What techniques may be adopted in an effort to vary the texture and opacity of a glaze?

Unit 7 Topic 11
Using Unity Formula

Blending techniques are the fastest way of obtaining an overview of the textural potential of a glaze.

Line blends are a basic tool used most frequently for exploring variations between two glazes. They can be used for exploring changes in texture or colour variations to mention only two of many possibilities for the technique.

The triaxial blend is most useful for exploring texture related variation in the flux balance of a glaze while maintaining a constant level of alumina and silica.

These blends can be used for any change sequence involving an original glaze varied in two directions e.g.

  • glaze A could be the original glaze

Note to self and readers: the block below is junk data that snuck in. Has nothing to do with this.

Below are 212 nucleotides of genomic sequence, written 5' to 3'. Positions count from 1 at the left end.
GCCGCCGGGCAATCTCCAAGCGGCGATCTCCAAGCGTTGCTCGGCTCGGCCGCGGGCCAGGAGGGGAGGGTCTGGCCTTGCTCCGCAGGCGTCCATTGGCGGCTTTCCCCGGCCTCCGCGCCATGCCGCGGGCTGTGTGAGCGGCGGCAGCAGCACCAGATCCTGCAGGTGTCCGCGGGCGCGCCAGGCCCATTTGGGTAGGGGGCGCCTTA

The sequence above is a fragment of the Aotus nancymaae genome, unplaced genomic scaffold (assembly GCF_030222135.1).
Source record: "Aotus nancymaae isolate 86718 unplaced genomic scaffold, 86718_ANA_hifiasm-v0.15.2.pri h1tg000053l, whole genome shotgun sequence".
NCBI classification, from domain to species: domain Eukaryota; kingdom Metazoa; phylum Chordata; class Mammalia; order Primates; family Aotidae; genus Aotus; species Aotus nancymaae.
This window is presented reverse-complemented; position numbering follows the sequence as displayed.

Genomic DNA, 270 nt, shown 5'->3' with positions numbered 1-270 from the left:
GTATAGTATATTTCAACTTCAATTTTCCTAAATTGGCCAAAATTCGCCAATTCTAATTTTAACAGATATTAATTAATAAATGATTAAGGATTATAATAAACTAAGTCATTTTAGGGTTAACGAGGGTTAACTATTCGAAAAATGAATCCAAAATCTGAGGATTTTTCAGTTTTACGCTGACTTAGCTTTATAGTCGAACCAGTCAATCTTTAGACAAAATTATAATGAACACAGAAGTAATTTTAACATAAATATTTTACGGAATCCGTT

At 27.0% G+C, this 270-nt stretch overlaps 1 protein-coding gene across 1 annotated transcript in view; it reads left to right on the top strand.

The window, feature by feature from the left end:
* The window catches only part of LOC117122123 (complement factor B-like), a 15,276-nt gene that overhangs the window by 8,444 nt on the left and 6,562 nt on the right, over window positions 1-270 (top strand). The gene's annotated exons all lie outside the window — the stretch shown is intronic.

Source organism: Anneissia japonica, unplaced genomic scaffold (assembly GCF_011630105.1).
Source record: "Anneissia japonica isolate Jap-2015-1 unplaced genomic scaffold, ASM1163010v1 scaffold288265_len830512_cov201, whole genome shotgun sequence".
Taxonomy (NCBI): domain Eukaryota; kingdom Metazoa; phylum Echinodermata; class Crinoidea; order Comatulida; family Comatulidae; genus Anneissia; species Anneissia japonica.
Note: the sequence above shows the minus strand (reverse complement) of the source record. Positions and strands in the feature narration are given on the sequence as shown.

• glaze B might be the original + more clay
  • glaze C might be the original + more silica.

Quadraxial or biaxial blends are excellent for revealing changes to a glaze resulting when a flux group is kept constant and the Al2O3 and SiO2 content is varied. e.g.

  • Take the original glaze and remove all sources of alumina and silica without changing the flux content. This becomes the glaze at corner C
  • Starting with the corner C glaze add clay such that the molecular parts in the unity formula for C is increased by say 0.6. This becomes the glaze at corner A.
  • Starting with glaze C add silica increasing the mol. parts for that oxide by say 4.0.This becomes the glaze at corner D.
  • Starting with glaze A add silica again increasing the mol. parts by say 4.0.This becomes the glaze at corner B.

The corner glazes are then blended using the volumetric techniques outlined by Ian Currie in his "A Systematic Approach to Stoneware Glazes".


Matrix automatically develops blends using this volumetric technique.

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